• A major shift of treatment into community settings is planned
• Some services and treatments will be centralised on either a regional or national basis.
• A new Public Health Strategy will be developed and mental health services will be mainstreamed across all health services
• A new Workforce Plan will be developed in 2017
The Scottish Government have published a Health and Social Care Delivery Plan (from now on “the Delivery Plan”). This sets out the Scottish Government’s aims and proposals for health services and social care services. Amongst the things that will be different in a “transformed Health and Social Care System” people will be “Equal partners with their clinicians”, “Everyone will have online access to a summary of their Electronic Patient Record” and “People will lead more active, and as a result, healthier lifestyles.”
A greater emphasis on public health is part of the plan as is a shift away from delivering care in acute settings towards delivering more and a wider range of health care in the community. This will be accompanied by delivering some services on a more regional or even national basis. To facilitate these changes a National Health and Social Care Workforce Plan will be drawn up by Spring 2017 – this will be preceded by a National Discussion Document in early 2017.
An emphasis is placed on securing better value. This is linked to shifting the balance of where care and support is delivered from hospital to community care settings. Services are to be redesigned around communities.
The plan speaks of need for a “fundamental move away from a ‘fix and treat’ approach to one based on “anticipation, prevention and self management”. This will require a more comprehensive cross sector approach involving a range of public sector services working together systematically. Health Boards must work more collaboratively but this “doesn’t mean structural change to NHS Boards”
Health and Social Care Integration
A stress is laid on Health and Social care partnerships better anticipating care needs. A target of reducing delayed discharges by 10% by 2018 is set. This is to be achieved by improving links between secondary primary and community care under integration and taking action (unspecified) to understand better and then reduce emergency. Agreements will be made with partners as to how performance on delayed discharges is to be raised. Health and social care targets will be reviewed in 2017.
National Clinical Strategy
The Delivery Plan is part of the national clinical strategy which emphasised a shift away from hospital based care. In the Delivery Plan this is talked of as meaning building up capacity in primary and community care and supporting development of new models of care. This will involve expanding the multi-disciplinary community care team with extended roles for a range of professionals and a clearer leadership role for GPs. As part of this the role of district nurses is to be “refreshed”, an additional 500 advanced nurse practitioners are to be trained by 2021 and more training places for nurses and midwives created.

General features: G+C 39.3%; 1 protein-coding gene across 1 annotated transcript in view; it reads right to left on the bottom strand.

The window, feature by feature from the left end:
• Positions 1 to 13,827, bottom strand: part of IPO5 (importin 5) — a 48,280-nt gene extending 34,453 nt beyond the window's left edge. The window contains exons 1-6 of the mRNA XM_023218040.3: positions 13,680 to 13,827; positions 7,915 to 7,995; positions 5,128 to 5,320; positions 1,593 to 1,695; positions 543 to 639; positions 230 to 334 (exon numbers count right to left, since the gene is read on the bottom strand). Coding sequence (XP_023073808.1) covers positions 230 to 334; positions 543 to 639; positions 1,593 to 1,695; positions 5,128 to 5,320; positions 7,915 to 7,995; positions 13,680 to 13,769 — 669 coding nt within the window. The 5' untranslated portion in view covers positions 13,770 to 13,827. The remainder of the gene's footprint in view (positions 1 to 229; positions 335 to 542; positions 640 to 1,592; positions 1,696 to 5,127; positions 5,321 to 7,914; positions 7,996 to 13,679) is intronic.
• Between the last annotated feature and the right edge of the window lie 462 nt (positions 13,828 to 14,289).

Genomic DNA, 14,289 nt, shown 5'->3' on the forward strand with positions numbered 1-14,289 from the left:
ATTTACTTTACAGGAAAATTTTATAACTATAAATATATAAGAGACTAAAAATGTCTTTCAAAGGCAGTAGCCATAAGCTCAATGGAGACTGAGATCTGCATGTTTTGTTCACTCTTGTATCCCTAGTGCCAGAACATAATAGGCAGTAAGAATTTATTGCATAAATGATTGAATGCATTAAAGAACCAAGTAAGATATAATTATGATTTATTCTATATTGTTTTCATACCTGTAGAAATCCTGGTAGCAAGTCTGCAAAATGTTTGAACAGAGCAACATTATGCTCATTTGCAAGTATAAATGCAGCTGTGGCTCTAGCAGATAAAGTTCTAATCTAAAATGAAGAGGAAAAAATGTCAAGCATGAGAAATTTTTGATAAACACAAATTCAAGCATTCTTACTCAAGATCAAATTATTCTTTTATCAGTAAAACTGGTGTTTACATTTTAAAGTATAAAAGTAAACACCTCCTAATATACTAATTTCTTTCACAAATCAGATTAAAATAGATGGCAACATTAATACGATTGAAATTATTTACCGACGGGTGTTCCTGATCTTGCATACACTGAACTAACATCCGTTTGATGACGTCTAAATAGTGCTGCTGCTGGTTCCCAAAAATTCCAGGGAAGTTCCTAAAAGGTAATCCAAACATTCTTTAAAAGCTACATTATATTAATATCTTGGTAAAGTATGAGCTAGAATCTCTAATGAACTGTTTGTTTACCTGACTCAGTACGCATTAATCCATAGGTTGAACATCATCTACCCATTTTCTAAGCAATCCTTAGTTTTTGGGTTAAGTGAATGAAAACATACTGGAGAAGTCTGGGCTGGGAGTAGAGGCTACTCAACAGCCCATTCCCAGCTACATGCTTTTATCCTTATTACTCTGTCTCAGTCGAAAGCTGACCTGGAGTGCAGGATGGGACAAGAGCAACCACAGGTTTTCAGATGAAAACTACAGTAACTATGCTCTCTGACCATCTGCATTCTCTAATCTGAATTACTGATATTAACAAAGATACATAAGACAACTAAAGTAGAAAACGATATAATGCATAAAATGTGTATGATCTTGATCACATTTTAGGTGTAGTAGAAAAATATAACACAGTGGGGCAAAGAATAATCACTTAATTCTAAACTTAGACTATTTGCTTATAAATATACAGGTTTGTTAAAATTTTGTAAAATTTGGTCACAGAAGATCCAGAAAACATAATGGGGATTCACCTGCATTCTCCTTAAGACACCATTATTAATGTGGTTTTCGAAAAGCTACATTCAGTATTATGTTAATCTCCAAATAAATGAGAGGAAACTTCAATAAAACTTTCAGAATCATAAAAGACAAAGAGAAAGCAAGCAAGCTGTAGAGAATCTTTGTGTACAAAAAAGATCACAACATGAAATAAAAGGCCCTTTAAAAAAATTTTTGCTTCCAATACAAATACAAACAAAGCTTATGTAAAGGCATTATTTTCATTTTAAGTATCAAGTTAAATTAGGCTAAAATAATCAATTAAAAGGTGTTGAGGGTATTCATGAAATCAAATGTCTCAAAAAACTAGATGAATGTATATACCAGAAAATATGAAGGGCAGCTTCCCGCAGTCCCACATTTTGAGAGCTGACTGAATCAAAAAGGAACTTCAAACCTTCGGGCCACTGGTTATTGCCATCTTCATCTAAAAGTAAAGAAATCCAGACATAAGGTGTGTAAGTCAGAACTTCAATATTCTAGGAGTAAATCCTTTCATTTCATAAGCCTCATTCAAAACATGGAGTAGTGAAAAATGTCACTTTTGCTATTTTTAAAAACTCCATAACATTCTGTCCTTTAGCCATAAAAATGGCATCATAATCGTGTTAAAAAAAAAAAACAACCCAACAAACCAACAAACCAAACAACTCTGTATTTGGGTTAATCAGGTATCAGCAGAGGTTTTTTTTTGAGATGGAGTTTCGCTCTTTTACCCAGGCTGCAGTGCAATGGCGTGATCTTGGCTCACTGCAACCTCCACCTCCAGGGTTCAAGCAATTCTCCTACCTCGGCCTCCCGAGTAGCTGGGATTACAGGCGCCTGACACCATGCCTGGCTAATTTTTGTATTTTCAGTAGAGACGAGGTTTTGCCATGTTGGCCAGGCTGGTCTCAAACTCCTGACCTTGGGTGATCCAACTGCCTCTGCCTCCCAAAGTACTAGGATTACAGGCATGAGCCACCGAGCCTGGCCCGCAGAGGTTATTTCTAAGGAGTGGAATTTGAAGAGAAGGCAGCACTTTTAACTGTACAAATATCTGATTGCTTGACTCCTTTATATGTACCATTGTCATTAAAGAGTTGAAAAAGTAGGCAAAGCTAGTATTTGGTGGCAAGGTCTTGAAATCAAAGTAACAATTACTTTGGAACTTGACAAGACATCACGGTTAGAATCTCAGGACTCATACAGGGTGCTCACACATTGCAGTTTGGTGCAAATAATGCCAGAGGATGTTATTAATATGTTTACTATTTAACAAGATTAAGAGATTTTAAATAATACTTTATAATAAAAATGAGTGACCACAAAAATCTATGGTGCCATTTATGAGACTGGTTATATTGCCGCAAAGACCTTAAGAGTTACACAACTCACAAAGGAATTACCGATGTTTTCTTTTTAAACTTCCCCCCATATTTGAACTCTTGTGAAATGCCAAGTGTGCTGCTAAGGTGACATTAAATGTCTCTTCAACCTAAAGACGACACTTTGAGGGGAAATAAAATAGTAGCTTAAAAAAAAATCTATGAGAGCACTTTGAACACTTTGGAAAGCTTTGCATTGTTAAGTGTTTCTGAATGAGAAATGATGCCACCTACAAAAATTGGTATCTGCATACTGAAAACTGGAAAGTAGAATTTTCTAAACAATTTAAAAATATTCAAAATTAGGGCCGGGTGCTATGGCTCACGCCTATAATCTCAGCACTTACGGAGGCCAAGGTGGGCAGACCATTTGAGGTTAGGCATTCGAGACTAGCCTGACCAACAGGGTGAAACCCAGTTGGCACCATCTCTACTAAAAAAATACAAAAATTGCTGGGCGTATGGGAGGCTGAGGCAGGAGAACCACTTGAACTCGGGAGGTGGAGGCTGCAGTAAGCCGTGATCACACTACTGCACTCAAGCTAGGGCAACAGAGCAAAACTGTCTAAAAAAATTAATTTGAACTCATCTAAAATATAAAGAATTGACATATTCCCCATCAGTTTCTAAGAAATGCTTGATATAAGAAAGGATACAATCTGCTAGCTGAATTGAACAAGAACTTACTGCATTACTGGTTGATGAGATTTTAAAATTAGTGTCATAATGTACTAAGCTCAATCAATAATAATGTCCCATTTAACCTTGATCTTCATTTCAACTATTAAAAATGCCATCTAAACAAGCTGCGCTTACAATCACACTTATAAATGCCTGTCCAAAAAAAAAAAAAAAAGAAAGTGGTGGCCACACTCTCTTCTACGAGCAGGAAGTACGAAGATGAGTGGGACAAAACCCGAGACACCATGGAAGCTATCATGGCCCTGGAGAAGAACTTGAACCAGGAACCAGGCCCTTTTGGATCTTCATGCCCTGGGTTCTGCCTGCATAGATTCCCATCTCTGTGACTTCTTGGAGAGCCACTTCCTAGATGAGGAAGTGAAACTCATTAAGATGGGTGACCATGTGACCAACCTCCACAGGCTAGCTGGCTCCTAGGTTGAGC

National public health priorities will be set in conjunction with Local Government. A clear set of Public Health priorities will be created and a new approach to Mental Health developed which will mainstream support and treatment across all parts of the Health Service. Computerised cognitive behavioural therapy services will be rolled out nationally. An emphasis will be placed on improving levels of physical activity.
NHS Board Reform
More “non patient facing services” will be centralised to a national level as part of a ‘Once for Scotland’ approach – potentially including HR, financial administration, procurement, transport and other services. These will be reviewed in 2017 with new national arrangements put in place in 2019. Health Boards must work more collaboratively but this “doesn’t mean structural change to NHS Boards”
National Health and Social Care Workforce Plan
An outline discussion paper for a National Health and Social Care Workforce Plan is published as an appendix to the Delivery Plan. This is intended to be the start of a process of consultation and development. A further Discussion document will be produced in early 2017 with the Workforce Plan published in Spring 2017 – the first of an annual series. One of the aims is to align workforce planning with strategic objectives using, as far as possible, existing infrastructure. The input of trade unions is described as key to creating the right working conditions. More Regional (ie cross Health Board) planning is expected. Health and Social partnerships are expected to play a significant role in the development of the plan.
Action for branches
Branches should ensure they are fully aware of any input into the Workforce Plan by employers.